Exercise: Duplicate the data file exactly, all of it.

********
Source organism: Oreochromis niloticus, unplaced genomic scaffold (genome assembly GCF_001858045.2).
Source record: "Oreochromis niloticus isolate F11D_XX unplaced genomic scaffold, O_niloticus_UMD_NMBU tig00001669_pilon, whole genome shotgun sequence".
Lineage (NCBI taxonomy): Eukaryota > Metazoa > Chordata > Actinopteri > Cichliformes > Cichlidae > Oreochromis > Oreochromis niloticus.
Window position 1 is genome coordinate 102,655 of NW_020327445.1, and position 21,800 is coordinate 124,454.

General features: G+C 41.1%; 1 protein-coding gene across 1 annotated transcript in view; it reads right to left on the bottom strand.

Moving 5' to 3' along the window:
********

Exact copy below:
Source organism: Oreochromis niloticus, unplaced genomic scaffold (genome assembly GCF_001858045.2).
Source record: "Oreochromis niloticus isolate F11D_XX unplaced genomic scaffold, O_niloticus_UMD_NMBU tig00001669_pilon, whole genome shotgun sequence".
Lineage (NCBI taxonomy): Eukaryota > Metazoa > Chordata > Actinopteri > Cichliformes > Cichlidae > Oreochromis > Oreochromis niloticus.
Window position 1 is genome coordinate 102,655 of NW_020327445.1, and position 21,800 is coordinate 124,454.

General features: G+C 41.1%; 1 protein-coding gene across 1 annotated transcript in view; it reads right to left on the bottom strand.

Moving 5' to 3' along the window: